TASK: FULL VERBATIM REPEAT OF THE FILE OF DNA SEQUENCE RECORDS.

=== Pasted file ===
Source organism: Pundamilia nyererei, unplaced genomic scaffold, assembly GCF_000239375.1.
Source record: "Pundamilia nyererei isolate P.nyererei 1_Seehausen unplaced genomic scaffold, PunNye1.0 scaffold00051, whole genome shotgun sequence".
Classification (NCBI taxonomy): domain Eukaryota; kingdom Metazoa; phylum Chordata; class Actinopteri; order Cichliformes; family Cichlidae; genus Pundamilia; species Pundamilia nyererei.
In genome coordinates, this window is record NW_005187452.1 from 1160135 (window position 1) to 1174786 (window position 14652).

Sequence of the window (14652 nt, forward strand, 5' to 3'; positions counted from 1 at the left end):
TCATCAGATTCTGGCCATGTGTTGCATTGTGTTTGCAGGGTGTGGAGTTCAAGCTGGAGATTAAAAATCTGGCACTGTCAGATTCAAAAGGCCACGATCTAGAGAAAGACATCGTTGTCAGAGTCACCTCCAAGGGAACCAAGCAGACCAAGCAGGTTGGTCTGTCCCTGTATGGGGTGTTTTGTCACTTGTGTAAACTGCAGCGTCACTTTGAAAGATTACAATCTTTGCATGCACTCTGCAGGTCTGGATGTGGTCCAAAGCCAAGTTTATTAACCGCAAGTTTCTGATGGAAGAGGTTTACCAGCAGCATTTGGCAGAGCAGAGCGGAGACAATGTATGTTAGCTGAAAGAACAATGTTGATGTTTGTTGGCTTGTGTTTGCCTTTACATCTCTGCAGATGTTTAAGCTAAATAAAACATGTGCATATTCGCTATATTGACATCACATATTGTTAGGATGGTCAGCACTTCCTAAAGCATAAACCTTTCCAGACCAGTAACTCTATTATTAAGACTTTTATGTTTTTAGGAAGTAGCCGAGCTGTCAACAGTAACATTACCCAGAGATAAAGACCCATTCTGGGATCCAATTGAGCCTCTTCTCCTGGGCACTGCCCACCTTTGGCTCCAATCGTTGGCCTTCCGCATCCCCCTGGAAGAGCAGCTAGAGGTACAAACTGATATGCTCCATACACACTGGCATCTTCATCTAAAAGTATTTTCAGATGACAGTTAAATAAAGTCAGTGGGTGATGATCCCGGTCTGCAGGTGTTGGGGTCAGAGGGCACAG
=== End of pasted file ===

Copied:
Source organism: Pundamilia nyererei, unplaced genomic scaffold, assembly GCF_000239375.1.
Source record: "Pundamilia nyererei isolate P.nyererei 1_Seehausen unplaced genomic scaffold, PunNye1.0 scaffold00051, whole genome shotgun sequence".
Classification (NCBI taxonomy): domain Eukaryota; kingdom Metazoa; phylum Chordata; class Actinopteri; order Cichliformes; family Cichlidae; genus Pundamilia; species Pundamilia nyererei.
In genome coordinates, this window is record NW_005187452.1 from 1160135 (window position 1) to 1174786 (window position 14652).

Sequence of the window (14652 nt, forward strand, 5' to 3'; positions counted from 1 at the left end):
TCATCAGATTCTGGCCATGTGTTGCATTGTGTTTGCAGGGTGTGGAGTTCAAGCTGGAGATTAAAAATCTGGCACTGTCAGATTCAAAAGGCCACGATCTAGAGAAAGACATCGTTGTCAGAGTCACCTCCAAGGGAACCAAGCAGACCAAGCAGGTTGGTCTGTCCCTGTATGGGGTGTTTTGTCACTTGTGTAAACTGCAGCGTCACTTTGAAAGATTACAATCTTTGCATGCACTCTGCAGGTCTGGATGTGGTCCAAAGCCAAGTTTATTAACCGCAAGTTTCTGATGGAAGAGGTTTACCAGCAGCATTTGGCAGAGCAGAGCGGAGACAATGTATGTTAGCTGAAAGAACAATGTTGATGTTTGTTGGCTTGTGTTTGCCTTTACATCTCTGCAGATGTTTAAGCTAAATAAAACATGTGCATATTCGCTATATTGACATCACATATTGTTAGGATGGTCAGCACTTCCTAAAGCATAAACCTTTCCAGACCAGTAACTCTATTATTAAGACTTTTATGTTTTTAGGAAGTAGCCGAGCTGTCAACAGTAACATTACCCAGAGATAAAGACCCATTCTGGGATCCAATTGAGCCTCTTCTCCTGGGCACTGCCCACCTTTGGCTCCAATCGTTGGCCTTCCGCATCCCCCTGGAAGAGCAGCTAGAGGTACAAACTGATATGCTCCATACACACTGGCATCTTCATCTAAAAGTATTTTCAGATGACAGTTAAATAAAGTCAGTGGGTGATGATCCCGGTCTGCAGGTGTTGGGGTCAGAGGGCACAG